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How To Plan For The Unplannable

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How To Always Follow Through

❝Two roads diverged in a wood, and I—
I took the one less traveled by,
And that has made all the difference:
Now my socks are wet.❞

~ with apologies to Robert Frost

The thing is, much like a different Robert wrote, “The best-laid schemes o’ mice an’ men gang aft agley”, and when we have a plan and the unexpected occurs, we often find ourselves in a position of “well then, now what?”

This goes for New Year’s Resolutions that lasted until around January the 4th, and it goes for “xyz in a month” plans of diet, exercise, or so forth.

We’ve written before on bolstering flagging motivation when all is as expected but we just need an extra boost:

How To Keep On Keeping On… Long Term!

…but what about when the unexpected happens?

First rule: wear a belt and suspenders

Not literally, unless that’s your thing. But you might have heard this phrase from the business world, and it applies to healthful practices too:

If your primary plan fails, you need a second one already in place.

In business, we see this as “business continuity management”. For example, your writer here, I have backups for every important piece of tech I own, Internet connections from two different companies in case one goes down, and if there’s a power cut, I have everything accessible and sync’d on a fully-charged tablet so I can complete my work there if necessary. And yes, I have low-tech coffee-brewing equipment too.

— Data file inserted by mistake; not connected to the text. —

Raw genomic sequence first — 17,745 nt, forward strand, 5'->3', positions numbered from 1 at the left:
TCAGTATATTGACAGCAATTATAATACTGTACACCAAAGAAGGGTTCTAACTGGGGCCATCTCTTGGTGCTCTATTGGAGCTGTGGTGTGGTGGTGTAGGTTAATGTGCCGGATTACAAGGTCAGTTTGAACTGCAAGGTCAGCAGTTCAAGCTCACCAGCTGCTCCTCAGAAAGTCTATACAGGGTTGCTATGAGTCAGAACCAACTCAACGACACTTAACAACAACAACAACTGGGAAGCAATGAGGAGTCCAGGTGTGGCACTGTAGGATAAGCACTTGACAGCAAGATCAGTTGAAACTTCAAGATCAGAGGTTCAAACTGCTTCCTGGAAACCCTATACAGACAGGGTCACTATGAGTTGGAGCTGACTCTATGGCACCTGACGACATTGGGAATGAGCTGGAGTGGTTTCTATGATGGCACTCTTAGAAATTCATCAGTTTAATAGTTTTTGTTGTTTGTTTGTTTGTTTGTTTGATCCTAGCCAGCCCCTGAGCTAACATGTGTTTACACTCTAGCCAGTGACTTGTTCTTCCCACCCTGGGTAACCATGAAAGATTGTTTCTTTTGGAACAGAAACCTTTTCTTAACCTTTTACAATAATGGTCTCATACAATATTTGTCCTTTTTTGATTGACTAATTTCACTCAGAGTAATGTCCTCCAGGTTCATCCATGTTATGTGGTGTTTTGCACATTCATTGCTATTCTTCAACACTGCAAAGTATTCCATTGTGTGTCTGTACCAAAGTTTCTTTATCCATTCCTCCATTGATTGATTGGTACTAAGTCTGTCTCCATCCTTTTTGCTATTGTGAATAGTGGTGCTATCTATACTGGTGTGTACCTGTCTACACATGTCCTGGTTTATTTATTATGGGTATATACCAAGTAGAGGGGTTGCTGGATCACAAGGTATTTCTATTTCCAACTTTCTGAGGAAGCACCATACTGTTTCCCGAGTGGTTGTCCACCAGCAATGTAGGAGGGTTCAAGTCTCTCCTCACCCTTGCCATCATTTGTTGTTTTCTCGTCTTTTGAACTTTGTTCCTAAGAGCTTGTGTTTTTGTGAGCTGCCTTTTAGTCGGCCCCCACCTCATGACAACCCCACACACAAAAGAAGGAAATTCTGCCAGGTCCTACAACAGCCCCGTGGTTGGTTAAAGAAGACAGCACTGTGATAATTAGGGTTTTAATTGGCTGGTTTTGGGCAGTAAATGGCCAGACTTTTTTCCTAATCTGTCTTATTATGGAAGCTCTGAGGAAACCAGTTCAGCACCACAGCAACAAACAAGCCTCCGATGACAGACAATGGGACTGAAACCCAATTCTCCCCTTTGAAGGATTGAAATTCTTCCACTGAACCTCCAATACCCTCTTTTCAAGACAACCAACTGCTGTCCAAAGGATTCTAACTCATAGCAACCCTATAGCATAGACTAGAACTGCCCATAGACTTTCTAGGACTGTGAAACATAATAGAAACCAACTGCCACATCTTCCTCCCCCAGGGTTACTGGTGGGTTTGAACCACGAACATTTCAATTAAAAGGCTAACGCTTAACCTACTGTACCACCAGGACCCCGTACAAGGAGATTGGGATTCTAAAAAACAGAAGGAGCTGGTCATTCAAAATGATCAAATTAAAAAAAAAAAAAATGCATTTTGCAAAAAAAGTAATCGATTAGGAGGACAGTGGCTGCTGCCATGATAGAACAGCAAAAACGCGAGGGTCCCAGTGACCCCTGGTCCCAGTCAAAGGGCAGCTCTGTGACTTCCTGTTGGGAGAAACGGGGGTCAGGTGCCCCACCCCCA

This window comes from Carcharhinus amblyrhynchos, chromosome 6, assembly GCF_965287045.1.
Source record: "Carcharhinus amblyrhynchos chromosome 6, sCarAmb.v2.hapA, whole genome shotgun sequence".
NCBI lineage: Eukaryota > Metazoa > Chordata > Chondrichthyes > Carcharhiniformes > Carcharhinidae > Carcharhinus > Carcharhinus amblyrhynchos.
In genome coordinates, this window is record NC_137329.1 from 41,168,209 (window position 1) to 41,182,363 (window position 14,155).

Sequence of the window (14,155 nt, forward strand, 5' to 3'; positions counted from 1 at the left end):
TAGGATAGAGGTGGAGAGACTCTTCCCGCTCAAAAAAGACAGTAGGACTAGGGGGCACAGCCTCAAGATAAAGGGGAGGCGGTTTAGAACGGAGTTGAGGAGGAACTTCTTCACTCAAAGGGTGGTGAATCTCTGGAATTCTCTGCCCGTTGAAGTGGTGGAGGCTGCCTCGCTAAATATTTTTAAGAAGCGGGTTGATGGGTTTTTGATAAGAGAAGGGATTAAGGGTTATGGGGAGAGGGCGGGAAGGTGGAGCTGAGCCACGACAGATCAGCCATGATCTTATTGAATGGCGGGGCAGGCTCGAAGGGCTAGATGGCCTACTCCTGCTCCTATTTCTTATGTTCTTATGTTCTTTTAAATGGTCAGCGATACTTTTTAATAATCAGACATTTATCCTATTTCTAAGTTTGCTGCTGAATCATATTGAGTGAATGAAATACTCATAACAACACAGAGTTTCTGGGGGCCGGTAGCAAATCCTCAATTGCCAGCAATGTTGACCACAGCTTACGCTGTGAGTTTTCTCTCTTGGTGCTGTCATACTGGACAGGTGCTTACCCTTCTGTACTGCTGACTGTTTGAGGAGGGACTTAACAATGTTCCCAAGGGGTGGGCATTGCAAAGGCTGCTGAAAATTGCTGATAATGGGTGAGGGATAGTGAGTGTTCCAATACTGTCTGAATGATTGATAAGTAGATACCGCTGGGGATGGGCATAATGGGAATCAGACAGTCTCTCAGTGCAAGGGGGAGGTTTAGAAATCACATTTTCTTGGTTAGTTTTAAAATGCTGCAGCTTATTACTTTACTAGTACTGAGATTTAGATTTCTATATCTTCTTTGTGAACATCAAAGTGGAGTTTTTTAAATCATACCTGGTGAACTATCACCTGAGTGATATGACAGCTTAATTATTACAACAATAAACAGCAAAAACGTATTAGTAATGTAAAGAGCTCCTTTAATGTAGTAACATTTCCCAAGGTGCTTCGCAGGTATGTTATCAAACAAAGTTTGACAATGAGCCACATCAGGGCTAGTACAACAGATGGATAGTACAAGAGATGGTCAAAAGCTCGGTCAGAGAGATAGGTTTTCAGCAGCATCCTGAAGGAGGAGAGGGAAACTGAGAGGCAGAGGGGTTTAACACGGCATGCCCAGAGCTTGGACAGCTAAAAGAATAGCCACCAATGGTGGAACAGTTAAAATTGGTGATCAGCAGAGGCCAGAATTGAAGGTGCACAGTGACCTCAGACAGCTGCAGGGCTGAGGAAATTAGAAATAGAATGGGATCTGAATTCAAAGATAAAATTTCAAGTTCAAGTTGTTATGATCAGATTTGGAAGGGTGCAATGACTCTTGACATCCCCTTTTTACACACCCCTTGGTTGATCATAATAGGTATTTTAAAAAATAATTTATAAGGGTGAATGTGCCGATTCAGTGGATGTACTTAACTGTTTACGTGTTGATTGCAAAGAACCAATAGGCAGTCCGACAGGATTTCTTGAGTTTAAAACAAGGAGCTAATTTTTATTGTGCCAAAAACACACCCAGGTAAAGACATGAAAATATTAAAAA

In health, we should be as serious. We all learned back in 2020 that grocery stores and supply chains can fail; how do we eat healthily when all that is on sale is an assortment of random odds and ends? The answer, as we now know because hindsight really is 2020 in this case, is to keep a well-stocked pantry of healthy things with a long shelf life. Also a good stock of whatever supplements we take, and medicines, and water. And maintain them and rotate the stock!

And what of exercise? We must not rely on gyms, we can use and enjoy them sure, but we should have at least one good go-to routine for which we need nothing more than a bit of floorspace at home.

If you’re unsure where to start with that one, we strongly recommend this book that we reviewed recently:

Science of Pilates: Understand the Anatomy and Physiology to Perfect Your Practice – by Tracy Ward

Second rule: troubleshoot up front

With any given intended diet or exercise regime or other endeavor, we must ask ourselves: what could prevent me from doing this? Set a timer for at least 10 minutes, and write down as many things as possible. Then plan for those.

You can read a bit more about some of this here, the below article was written about facing depression and anxiety, but if you can enact your plans when unmotivated and fearful, then you will surely be able to enact them when not, so this information is good anyway:

When You Know What You “Should” Do (But Knowing Isn’t The Problem)

Third rule: don’t err the same way twice

We all screw up sometimes. To err is, indeed, human. So to errantly eat the wrong food, or do so at the wrong time, or miss a day’s exercise session etc, these things happen.

Just, don’t let it happen twice.

Once is an outlier; twice is starting to look like a pattern.

How To Break Out Of Cycles Of Self-Sabotage, And Stop Making The Same Mistakes


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